Gud ad hlgang.gulxa (Working Together )

The naaw masks were carved by artist Yahl Aadaa (Cori Savard).
“They are carved in alder” says Savard. What makes these masks cool is the fact that “the masks are two halves of one piece of the same tree.”

Rhonda Lee McIsaac —

Naaw are super cool; they have three hearts and eight arms! Two hearts pump blood through gills and the third pumps it through the rest of the body and there are about 300 different types of naaw in the world. They may seem creepy to some with their eight legs and curious looking heads but they play a great game of hide and seek, adapting to their surroundings by changing colour and texture.

This year, teacher Dan Burton and his Grade 5-6 class have been conducting research into these amazing cephalopods in preparation for an event celebrating the creation of two new naaw dance masks made specially for the school by artist Yahl Aadaa Cori Savard. A male and female naaw mask took approximately a month each to complete, stated Yahl Aadaa, “That includes the time to let the alder rest and dry before painting”. The naaw masks will be brought to life at Sk’aadgaa Naay on Wednesday June 14 at 1:15 pm.

Students Levi Burton and Teemo Laughlin will dance the two masks to life and they have also been busy making their own dance ‘costumes’.

“They are light enough, and durable enough because of the properties of alder, for children to dance” says Yahl Aadaa.

The two boys have been camping as part of a school activity and will be fresh off the land and water when they come back to school and prepare for the debut of the two dance masks, said Jaad Tl’aaw Paula Varnell. “I gave them the lyrics before they left,” she said, smiling as she imagines the two singing and practicing while camping up coast.

“I was inspired by the red naaw of the school crest. It was also requested that the masks be naaw. The idea to create the beaks and a humanoid face came from the discussion around having one be male and female to represent the children at the school. One of the masks has a slightly more projected lip to represent a jaadaa wearing a labret,” says Yahl Aadaa.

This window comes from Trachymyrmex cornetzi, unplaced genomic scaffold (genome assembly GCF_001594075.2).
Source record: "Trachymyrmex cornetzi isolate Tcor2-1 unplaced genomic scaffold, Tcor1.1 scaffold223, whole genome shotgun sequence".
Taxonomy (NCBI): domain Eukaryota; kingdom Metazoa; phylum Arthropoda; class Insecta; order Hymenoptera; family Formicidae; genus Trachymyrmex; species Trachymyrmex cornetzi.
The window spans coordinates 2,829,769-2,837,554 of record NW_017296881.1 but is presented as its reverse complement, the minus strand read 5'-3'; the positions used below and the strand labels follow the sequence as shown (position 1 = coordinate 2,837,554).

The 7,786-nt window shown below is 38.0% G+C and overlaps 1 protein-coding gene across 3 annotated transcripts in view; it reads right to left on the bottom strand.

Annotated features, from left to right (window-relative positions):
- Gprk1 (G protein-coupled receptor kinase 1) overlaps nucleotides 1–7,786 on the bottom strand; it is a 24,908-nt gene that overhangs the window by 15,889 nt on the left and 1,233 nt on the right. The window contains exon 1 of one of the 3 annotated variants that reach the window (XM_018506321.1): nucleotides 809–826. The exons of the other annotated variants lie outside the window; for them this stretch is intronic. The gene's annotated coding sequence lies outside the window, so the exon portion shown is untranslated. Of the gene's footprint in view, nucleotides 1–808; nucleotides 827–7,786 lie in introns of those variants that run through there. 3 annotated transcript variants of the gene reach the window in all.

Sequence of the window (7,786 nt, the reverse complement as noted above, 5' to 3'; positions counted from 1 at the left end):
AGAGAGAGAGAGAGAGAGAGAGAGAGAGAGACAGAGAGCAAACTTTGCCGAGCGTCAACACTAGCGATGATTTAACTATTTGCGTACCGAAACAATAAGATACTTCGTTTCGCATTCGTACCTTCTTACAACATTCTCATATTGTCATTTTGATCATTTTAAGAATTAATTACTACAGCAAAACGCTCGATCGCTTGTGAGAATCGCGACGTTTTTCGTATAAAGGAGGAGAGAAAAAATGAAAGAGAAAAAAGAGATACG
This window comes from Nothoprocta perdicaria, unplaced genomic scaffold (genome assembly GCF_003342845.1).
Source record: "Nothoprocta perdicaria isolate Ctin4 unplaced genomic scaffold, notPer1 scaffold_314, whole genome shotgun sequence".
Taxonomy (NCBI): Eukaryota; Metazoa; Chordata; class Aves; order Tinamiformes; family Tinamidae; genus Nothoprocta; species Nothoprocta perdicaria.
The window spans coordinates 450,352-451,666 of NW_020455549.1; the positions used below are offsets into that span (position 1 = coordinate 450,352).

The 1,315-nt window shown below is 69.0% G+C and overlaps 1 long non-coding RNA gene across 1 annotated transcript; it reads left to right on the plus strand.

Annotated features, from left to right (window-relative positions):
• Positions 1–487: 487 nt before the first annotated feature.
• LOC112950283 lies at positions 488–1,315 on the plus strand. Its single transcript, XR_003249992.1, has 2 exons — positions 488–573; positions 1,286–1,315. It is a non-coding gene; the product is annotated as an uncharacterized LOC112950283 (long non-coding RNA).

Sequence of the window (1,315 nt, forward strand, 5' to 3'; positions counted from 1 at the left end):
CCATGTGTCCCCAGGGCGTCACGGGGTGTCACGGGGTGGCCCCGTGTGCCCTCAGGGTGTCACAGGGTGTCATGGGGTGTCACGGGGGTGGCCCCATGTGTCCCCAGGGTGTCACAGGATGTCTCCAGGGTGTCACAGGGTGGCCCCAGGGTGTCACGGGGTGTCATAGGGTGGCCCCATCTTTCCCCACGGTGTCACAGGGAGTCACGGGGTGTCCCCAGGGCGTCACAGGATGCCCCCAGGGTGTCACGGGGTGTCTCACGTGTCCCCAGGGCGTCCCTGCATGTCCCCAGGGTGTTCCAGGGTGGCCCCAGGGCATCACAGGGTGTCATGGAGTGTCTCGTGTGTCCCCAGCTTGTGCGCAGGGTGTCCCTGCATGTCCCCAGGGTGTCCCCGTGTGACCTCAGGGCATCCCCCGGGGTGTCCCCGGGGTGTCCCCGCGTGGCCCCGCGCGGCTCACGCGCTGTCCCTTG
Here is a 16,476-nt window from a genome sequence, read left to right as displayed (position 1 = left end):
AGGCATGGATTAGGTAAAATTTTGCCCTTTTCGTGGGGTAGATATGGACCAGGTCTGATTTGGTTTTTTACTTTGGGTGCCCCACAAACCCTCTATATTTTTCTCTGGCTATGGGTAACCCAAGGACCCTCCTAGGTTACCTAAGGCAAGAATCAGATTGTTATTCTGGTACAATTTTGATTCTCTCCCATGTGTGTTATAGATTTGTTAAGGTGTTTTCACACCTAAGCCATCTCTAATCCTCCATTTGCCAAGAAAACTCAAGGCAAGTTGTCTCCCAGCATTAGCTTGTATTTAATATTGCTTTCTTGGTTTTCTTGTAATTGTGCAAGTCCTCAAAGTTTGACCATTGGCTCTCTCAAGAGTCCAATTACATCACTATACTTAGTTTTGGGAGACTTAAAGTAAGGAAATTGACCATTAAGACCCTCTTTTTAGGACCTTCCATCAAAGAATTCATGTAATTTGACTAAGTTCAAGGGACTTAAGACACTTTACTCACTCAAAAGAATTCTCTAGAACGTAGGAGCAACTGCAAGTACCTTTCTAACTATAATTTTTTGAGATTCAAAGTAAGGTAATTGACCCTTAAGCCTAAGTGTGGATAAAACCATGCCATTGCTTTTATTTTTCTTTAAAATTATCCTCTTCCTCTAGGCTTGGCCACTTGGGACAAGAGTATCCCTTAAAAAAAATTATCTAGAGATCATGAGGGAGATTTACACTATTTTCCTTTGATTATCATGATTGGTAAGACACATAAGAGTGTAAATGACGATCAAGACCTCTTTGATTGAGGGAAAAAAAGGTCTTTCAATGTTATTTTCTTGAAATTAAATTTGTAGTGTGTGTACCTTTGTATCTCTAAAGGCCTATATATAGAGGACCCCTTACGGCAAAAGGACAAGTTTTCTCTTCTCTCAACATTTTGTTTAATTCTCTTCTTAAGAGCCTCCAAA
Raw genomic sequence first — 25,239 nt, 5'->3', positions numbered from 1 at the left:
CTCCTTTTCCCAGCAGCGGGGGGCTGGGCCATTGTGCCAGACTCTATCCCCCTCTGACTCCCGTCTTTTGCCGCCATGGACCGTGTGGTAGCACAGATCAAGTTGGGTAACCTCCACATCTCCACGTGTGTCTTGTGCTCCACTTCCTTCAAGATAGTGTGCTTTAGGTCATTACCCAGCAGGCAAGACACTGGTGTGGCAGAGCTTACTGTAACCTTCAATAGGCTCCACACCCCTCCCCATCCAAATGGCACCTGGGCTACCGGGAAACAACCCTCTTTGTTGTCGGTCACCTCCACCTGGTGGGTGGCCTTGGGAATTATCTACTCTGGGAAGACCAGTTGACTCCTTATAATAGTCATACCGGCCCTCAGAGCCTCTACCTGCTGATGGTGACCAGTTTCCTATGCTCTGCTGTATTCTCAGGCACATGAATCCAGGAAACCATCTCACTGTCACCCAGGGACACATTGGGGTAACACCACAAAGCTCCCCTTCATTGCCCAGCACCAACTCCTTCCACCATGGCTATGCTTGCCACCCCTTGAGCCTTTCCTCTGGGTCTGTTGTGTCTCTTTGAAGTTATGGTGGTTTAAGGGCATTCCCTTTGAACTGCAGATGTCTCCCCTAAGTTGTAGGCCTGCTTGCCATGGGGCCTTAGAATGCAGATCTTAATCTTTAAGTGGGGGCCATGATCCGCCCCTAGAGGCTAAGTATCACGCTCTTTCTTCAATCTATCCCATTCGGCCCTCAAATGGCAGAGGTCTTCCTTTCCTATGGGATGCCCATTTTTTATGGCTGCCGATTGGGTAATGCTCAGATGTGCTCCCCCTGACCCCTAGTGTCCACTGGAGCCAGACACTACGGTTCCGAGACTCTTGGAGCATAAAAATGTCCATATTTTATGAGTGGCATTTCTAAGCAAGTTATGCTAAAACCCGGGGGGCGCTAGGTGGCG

Working with the class on choreography and singing, is resource worker Jaad Tl’aaw. The class will be singing the school anthem composed by Jisgang Nika Collison.

Yahl Aadaa’s connection to the masks is more than that of being the artist who created these unique and beautiful masks.

“My personal connection to the masks comes from the coincidence that naaw is one of the crests of the Yahgu’laanaas Raven clan from Daadens, to which I was born into. It is also one of my daughter’s crests. [She] will eventually attend Sk’aadga Naay and possibly dance one of the masks someday,” she states.

The naaw crest came to the school in 2009 during a trip to Jungle Beach which resulted in a vision for former principal Vonnie Hutchingson, who likened the naaw to all children who have and will attend Sk’aadgaa Naay, as being the most intelligent of all the land creatures of Haida Gwaii.

“It isn’t difficult to carve out the holes under the nose/beak when the alder is fresh. The wood is quite soft and waxy in texture. The trick is not to chip the nose off. It is more about concentration and mindfulness, and knowing what your tools are doing,” Yahl Aadaa said about working on the masks.

 

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